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The F-117 Nighthawk
The Lockheed F-117 was developed in response to an Air Force request for an aircraft capable of attacking high value targets without being detected by enemy radar. By the 1970s, new materials and techniques allowed engineers to design an aircraft with radar-evading or “stealth” qualities. The result was the F-117, the world’s first operational stealth aircraft.
The first F-117A flew on Jun. 18, 1981, and the first F-117 unit, the 4450th Tactical Group (renamed the 37th Tactical Fighter Wing in October 1989), achieved initial operating capability in October 1983.
A total of 59 F-117As were built between 1981 and 1990.
F-117 airframes shipped to Area 51 via C-5 Galaxy cargo planes
As told by Peter W. Merlin in his book Dreamland The Secret History of Area 51, as each hand-built airframe rolled off the assembly line in Burbank, it was promptly shipped to the test site at Area 51 via C-5 Galaxy cargo planes. This effort required coordination among Lockheed, the SENIOR TREND SPO, Pentagon Air Staff, MAC, and a single AFOSI agent who had been detailed to Burbank to oversee the entire production security program.
As each jet neared completion, this agent sent a move request to the Air Staff. From there, arrangements were made with MAC to have a C-5 from Travis Air Force Base pick up the partially disassembled airframe at Burbank and transport it to the test site.
The massive cargo plane typically approached the airport from the west, drawing the attention of numerous residents throughout the San Fernando Valley with the piercing whine of its four huge turbofan engines. Upon touchdown, the crew activated thrust reversers, slowing the C-5 enough that the pilot could turn left at the runway intersection and taxi to the darkened Lockheed ramp. There, surrounded by a circle of semitrailers to thwart any unauthorized observers, the covered cargo would be carefully winched up the loading lamp into the plane’s cavernous cargo hold.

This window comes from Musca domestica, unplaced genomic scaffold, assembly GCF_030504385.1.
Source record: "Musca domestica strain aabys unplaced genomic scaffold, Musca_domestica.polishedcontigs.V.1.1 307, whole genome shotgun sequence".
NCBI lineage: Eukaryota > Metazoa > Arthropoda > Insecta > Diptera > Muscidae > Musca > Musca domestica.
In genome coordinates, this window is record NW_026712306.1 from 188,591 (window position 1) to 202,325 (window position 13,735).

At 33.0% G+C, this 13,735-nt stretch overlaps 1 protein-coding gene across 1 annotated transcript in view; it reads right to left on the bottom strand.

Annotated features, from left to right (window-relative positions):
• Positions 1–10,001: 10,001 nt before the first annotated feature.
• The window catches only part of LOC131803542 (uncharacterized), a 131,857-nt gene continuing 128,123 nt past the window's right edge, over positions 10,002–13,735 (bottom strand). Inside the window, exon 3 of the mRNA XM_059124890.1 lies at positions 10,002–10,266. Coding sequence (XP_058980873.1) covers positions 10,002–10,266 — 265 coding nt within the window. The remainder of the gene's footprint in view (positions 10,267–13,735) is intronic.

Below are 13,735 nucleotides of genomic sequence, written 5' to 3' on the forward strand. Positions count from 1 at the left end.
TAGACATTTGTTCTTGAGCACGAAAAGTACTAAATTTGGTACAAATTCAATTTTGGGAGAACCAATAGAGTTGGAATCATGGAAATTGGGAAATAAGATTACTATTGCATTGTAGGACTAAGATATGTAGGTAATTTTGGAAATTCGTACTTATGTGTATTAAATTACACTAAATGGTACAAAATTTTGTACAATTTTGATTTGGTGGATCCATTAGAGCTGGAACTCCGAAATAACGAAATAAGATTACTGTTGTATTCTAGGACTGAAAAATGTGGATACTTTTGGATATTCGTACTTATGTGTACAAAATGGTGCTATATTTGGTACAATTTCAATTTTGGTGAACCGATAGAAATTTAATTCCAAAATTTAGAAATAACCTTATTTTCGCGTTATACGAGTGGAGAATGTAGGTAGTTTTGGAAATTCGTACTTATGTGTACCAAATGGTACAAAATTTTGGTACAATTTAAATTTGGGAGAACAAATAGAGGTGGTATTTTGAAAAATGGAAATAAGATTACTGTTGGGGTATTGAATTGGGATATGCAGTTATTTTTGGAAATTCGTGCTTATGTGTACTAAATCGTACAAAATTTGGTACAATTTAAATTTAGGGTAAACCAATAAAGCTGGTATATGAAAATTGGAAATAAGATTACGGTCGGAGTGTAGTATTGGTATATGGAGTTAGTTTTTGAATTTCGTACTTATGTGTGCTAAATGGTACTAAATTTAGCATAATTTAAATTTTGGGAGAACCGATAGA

“The plane we don’t know anything about”
Throughout the F-117 production run, these moves were accomplished approximately every seven to nine weeks, usually late on a Friday night. The effort was timed not only to take advantage of darkness, but also to avoid conflict with normal commercial traffic, which ceased at about 10:00 p.m. due to local noise abatement regulations.
Numerous complaints from valley residents living beneath the flight path prompted an airport spokesman to explain, “Under FAA regulations, the Burbank-Glendale-Pasadena Airport must accommodate military aircraft at all times”‘ When one woman grumbled at a public meeting about the late-night C-5 visits, an airport official glibly responded, “That’s the plane we don’t know anything about.”
Not everyone was upset by the clandestine airlift operation. After hearing the jet arrive, curious Burbank residents began gathering in various spots just outside the airport perimeter to watch the mystery plane take off. Word quickly spread, along with speculation that the cargo was Lockheed’s rumored “stealth fighter,” and the crowds grew even larger.